Zoom Image
Fig. 1 Illustrative case of keyhole clipping. (A) Computed tomography angiography revealing Rt. Middle cerebral artery aneurysm. (B) Keyhole craniotomy and sphenoidotomy. (C) Sharp dissection of Sylvian fissure, followed by exposure of parent vessel (D) and elective temporary clipping (E). The aneurysms neck is then dissected, and permanent clips applied (F). Indocyanine green intraoperative angiography (G) is routinely used to evaluate the aneurysm and vessel patency. (H and I) Bony closure with mini plates and screws.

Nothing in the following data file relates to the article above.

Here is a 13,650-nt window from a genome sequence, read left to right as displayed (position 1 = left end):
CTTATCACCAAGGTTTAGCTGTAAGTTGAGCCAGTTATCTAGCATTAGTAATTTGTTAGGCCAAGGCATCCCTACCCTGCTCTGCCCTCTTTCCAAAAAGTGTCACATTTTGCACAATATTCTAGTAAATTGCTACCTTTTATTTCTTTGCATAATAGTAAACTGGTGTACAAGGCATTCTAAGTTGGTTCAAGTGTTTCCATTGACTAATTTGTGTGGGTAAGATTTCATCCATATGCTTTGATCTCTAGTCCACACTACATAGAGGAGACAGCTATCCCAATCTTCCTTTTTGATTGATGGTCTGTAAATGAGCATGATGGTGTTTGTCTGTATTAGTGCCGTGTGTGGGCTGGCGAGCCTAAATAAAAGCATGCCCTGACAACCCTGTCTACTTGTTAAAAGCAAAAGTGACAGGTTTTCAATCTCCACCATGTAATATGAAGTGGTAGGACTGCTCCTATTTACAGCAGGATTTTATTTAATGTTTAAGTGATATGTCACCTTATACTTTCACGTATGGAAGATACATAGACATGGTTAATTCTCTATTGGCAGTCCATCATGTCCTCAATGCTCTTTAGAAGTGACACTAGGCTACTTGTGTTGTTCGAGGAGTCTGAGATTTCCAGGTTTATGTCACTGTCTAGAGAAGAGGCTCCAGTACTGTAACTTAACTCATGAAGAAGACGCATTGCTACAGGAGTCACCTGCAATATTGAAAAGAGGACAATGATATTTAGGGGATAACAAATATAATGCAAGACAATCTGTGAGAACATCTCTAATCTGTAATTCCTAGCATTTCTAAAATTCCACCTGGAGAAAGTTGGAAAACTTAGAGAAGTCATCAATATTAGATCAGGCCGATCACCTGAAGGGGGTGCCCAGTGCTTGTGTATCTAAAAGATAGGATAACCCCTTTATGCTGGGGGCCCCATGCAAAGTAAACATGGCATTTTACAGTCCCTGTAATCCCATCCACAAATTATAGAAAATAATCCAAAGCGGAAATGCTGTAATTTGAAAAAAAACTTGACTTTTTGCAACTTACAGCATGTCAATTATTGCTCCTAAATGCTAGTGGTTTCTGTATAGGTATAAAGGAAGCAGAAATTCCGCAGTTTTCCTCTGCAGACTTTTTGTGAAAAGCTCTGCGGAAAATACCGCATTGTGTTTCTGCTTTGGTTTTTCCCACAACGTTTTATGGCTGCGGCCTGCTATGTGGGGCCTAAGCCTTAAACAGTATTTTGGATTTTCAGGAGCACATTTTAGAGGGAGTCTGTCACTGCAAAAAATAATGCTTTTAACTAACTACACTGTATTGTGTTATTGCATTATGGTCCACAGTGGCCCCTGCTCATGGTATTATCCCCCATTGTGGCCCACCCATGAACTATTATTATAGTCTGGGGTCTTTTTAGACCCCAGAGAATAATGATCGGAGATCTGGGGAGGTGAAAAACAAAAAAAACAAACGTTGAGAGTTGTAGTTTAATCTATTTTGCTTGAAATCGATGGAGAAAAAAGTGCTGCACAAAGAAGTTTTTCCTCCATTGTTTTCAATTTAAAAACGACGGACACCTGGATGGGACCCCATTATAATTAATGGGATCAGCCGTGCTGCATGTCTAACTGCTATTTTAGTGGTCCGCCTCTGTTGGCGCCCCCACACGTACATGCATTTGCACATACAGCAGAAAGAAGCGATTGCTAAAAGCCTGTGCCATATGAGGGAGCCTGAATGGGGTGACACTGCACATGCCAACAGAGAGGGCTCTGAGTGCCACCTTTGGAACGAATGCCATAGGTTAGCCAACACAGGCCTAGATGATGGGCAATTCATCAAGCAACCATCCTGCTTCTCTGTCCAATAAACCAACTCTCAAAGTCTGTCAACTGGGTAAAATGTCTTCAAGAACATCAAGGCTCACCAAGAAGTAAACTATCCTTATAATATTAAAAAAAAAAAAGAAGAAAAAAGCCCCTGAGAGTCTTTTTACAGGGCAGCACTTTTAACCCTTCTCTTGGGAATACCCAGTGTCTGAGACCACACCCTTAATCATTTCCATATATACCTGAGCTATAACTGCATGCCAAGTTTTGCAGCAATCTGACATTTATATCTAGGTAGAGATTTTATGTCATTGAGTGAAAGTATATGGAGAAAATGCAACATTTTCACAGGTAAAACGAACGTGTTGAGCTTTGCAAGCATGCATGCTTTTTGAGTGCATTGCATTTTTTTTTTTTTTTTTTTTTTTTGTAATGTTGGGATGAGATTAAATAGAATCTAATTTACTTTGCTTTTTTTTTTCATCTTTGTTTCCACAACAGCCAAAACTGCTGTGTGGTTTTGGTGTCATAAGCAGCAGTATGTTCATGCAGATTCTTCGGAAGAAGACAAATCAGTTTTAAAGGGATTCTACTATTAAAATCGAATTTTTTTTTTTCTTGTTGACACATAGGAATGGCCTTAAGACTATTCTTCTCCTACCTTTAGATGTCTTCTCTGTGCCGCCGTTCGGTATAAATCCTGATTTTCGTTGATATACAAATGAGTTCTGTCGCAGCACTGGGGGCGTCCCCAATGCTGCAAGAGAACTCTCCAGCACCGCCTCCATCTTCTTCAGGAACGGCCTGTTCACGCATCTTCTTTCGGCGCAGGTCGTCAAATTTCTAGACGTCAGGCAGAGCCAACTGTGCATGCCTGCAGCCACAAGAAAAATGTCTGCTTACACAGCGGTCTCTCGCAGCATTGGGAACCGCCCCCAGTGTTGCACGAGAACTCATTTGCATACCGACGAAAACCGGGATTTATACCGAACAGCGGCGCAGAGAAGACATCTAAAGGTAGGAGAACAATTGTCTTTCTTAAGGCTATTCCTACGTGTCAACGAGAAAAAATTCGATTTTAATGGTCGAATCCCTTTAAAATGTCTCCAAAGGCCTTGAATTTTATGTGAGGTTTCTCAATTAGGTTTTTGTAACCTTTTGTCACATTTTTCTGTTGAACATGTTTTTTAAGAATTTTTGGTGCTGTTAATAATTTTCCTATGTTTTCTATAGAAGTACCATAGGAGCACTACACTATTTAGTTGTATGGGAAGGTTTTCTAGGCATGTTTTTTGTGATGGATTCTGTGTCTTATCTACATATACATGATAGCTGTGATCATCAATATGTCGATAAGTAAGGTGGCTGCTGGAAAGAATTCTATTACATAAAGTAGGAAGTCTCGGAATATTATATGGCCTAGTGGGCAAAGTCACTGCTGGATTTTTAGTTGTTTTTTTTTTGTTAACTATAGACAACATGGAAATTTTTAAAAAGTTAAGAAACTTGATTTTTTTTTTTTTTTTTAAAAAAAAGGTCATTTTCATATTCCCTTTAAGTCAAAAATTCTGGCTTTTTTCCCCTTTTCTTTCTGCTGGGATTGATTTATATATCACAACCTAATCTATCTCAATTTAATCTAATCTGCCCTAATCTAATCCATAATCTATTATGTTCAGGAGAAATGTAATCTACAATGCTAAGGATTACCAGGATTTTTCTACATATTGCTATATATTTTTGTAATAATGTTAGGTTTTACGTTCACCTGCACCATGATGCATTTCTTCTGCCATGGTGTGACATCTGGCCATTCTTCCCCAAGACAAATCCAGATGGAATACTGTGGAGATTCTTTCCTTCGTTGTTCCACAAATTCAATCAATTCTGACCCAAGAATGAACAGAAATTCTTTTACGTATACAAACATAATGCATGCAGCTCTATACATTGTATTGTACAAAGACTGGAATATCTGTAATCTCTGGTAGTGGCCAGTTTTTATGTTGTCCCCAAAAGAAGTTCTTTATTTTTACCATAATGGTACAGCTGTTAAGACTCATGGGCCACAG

Details of aneurysms ([Figs. 2 ]and [3]), intraoperative events such as a dural tear, perioperative CSF drainage, difficult Sylvian fissure with a pial breach, parent vessel exposure, temporary clipping, and intraoperative rupture were noted in both the groups. Patients were managed in the intensive care unit in the immediate postoperative period on oral mimodipine. Neurological monitoring and CT as per the clinical situation were performed. Delayed cerebral ischemia (DCI) was considered based on “occurrence of focal neurological impairment (such as hemiparesis, aphasia, apraxia, hemianopia, or neglect), or a decrease of at least 2 points on the Glasgow coma scale, which was not apparent immediately after clipping, and cannot be attributed to other causes.”[6] Induced hypertension and other measures were used on patients with DCI and their response noted. Patients who worsened despite induced hypertension were termed as irreversible DCI and managed as per the situation. Local wound complaints were also noted down. Patients were discharged after 7 days of ictus and followed-up subsequently. Temporal hollowing, chewing difficulty and cosmesis ([Fig. 4]) were assessed at around 3 months, along with repeat angiography to look for the residual aneurysm. Magnetic resonance imaging was also performed at 3 months in patients who underwent keyhole clipping to look for retraction changes.